The first MBRRACE-UK report including data on maternal deaths occurring in Ireland was published in December 2015: ‘Saving Lives, Improving Mother’s Care: Lessons learned to inform future maternity care from the UK and Ireland Confidential Enquiries into Maternal Death and Morbidity 2009 – 2012’ 1.  Surveillance data on maternal deaths occurring in Ireland is not included in the MBRRACE-UK report.  Irish maternal mortality rates (MMR) are published independently in annual data briefs and in more detailed triennial MDE Ireland reports (available on the MDE Ireland website).

Since the inception of MDE Ireland in 2009, there have been many challenges in implementing the enquiry process nationally. It was clear to us that confidence and ‘buy-in’ for the confidential enquiry process was paramount at service level as it was a ‘top down’ approach.  We attempted to build this by:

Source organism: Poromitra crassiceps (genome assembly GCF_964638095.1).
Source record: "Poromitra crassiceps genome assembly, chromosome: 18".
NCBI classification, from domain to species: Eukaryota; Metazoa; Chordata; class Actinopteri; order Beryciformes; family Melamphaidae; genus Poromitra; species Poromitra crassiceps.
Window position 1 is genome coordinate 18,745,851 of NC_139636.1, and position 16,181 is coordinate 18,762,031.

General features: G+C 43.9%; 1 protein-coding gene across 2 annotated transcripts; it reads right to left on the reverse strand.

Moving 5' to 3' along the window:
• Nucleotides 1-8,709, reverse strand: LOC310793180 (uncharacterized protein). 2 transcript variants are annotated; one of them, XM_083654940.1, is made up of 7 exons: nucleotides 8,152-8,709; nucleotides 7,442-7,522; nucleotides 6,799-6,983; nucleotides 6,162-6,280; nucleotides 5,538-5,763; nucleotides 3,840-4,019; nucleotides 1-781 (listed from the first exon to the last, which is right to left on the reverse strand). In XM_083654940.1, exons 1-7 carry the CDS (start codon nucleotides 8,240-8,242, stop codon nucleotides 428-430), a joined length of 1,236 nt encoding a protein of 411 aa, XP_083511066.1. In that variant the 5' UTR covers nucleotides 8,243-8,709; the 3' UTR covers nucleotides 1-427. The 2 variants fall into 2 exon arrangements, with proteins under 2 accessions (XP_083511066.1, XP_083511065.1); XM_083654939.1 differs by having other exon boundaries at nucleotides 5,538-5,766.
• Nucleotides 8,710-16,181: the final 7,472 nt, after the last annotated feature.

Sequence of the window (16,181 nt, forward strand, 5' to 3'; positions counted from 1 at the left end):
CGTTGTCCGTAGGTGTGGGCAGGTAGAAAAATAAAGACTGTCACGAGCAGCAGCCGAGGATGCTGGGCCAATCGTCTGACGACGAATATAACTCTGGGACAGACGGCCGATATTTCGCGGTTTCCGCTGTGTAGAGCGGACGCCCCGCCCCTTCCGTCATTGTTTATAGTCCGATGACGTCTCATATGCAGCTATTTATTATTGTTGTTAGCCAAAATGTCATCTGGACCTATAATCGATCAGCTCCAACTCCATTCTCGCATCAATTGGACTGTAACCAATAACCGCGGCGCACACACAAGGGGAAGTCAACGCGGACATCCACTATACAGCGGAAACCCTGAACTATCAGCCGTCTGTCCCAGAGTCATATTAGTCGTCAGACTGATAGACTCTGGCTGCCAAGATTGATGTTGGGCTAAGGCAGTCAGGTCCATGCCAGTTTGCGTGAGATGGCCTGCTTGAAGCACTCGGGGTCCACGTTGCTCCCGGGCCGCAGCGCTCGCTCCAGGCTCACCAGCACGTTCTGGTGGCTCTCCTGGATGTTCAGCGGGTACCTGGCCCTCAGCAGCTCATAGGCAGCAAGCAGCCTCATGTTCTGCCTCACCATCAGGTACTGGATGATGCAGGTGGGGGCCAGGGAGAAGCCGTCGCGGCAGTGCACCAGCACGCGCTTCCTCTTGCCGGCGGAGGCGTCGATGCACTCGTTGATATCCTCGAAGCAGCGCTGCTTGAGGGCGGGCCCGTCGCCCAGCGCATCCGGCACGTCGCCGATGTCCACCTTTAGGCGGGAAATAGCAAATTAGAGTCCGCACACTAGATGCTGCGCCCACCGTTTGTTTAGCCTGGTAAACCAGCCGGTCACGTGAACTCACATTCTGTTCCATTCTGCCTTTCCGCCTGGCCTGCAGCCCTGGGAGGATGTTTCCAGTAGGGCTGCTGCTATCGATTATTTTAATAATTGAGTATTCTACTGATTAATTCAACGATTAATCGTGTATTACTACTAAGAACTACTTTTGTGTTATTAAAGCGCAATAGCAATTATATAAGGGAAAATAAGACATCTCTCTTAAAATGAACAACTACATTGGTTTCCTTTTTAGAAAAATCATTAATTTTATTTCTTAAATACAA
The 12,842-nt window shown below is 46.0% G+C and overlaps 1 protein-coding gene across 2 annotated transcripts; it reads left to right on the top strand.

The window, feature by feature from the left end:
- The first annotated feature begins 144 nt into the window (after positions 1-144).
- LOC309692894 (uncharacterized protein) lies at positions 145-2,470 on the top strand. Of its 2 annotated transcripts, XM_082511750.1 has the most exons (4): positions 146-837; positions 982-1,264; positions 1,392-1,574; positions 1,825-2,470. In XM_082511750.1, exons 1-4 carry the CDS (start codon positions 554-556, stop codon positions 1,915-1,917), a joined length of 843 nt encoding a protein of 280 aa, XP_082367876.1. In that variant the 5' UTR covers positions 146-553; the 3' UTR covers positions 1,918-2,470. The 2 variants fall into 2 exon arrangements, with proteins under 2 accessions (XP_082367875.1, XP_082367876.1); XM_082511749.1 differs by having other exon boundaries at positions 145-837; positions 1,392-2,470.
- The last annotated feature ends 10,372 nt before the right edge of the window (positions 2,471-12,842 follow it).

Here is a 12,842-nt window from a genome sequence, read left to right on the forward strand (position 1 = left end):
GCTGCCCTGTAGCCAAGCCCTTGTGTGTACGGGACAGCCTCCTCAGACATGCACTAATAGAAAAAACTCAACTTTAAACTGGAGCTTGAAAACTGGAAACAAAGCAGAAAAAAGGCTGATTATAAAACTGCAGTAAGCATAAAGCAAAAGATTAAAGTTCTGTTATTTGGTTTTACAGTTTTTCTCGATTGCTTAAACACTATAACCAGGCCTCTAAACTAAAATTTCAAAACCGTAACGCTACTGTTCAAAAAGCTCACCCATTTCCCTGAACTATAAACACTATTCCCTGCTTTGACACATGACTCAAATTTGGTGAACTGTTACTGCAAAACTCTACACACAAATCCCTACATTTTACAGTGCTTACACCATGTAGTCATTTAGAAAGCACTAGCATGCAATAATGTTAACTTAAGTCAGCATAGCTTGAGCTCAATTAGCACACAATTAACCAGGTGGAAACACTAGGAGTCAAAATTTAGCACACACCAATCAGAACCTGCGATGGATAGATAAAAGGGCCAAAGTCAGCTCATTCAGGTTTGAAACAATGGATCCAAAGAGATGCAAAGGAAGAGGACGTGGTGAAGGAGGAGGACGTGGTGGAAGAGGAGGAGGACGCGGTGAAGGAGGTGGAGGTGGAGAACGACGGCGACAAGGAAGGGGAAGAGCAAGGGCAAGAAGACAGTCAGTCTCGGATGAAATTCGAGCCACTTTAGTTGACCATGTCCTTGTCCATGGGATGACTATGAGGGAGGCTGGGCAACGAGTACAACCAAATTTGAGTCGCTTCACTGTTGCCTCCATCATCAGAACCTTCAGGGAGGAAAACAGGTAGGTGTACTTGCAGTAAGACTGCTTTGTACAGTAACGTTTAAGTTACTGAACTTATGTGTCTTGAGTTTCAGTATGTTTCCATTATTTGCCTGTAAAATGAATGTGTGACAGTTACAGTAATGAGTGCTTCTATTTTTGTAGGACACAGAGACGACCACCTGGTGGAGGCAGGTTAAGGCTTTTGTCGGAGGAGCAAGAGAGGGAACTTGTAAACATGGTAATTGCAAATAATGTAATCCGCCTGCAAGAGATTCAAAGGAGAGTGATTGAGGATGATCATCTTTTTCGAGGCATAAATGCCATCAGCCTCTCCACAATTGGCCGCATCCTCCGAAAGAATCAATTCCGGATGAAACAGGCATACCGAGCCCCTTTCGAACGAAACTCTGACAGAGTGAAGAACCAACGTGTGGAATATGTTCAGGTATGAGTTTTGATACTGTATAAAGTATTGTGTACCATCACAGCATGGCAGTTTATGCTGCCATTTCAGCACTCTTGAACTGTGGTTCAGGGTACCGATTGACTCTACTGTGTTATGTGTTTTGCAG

• Raising awareness and support for the MDE through presentations at the service level, articles in multidisciplinary journals and a national workshop;
  • Establishing a national reporting network to the MDE at service level and collaboration with coroners.
  • Promoting awareness that the MDE process is independent of clinical incident reporting and local review of serious adverse incidents;
  • Alleviating concerns regarding potential litigation.  Confidentiality is assured through a process of anonymisation of data submitted prior to multidisciplinary assessment of cases. There is no disclosure of information to any outside agency.

Similar to experience in the UK and other European countries, a key learning point was that a proactive approach to case ascertainment identified maternal deaths that were not captured by the civil death registration system.  However, achieving this has been labour intensive and, despite support letters from governing bodies, was challenging.  Participation in the Enquiry is policy but not statutory for publicly funded health care providers.  Further, the dedicated time of a national co-ordinator and the support and guidance of the Maternal Mortality in Ireland Working Group has been essential to implementing the enquiry process in Ireland.